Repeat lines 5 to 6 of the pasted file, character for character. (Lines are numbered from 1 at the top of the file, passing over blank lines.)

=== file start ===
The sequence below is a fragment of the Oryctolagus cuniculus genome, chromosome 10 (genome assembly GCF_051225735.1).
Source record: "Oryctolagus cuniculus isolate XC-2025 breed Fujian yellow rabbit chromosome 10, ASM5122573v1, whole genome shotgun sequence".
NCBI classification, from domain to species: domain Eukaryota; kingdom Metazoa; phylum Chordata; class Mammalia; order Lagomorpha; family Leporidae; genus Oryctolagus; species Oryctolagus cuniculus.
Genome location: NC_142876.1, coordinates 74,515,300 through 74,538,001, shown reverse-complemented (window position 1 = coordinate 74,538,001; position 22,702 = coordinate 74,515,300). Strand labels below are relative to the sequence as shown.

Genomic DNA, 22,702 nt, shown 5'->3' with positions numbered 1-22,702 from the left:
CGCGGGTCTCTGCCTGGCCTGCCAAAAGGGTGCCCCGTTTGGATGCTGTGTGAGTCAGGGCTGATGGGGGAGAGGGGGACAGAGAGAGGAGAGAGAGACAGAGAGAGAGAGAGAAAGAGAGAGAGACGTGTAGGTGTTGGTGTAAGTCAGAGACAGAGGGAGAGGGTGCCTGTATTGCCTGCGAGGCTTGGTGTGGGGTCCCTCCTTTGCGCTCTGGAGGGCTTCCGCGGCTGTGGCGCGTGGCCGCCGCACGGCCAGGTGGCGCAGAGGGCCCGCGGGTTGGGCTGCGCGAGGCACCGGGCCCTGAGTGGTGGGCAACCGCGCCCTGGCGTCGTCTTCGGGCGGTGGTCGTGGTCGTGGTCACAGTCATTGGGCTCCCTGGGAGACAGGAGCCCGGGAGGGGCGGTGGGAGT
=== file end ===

Genomic DNA, 22,702 nt, shown 5'->3' with positions numbered 1-22,702 from the left:
CGCGGGTCTCTGCCTGGCCTGCCAAAAGGGTGCCCCGTTTGGATGCTGTGTGAGTCAGGGCTGATGGGGGAGAGGGGGACAGAGAGAGGAGAGAGAGACAGAGAGAGAGAGAGAAAGAGAGAGAGACGTGTAGGTGTTGGTGTAAGTCAGAGACAGAGGGAGAGGGTGCCTGTATTGCCTGCGAGGCTTGGTGTGGGGTCCCTCCTTTGCGCTCTGGAGGGCTTCCGCGGCTGTGGCGCGTGGCCGCCGCACGGCCAGGTGGCGCAGAGGGCCCGCGGGTTGGGCTGCGCGAGGCACCGGGCCCTGAGTGGTGGGCAACCGCGCCCTGGCGTCGTCTTCGGGCGGTGGTCGTGGTCGTGGTCACAGTCATTGGGCTCCCTGGGAGACAGGAGCCCGGGAGGGGCGGTGGGAGT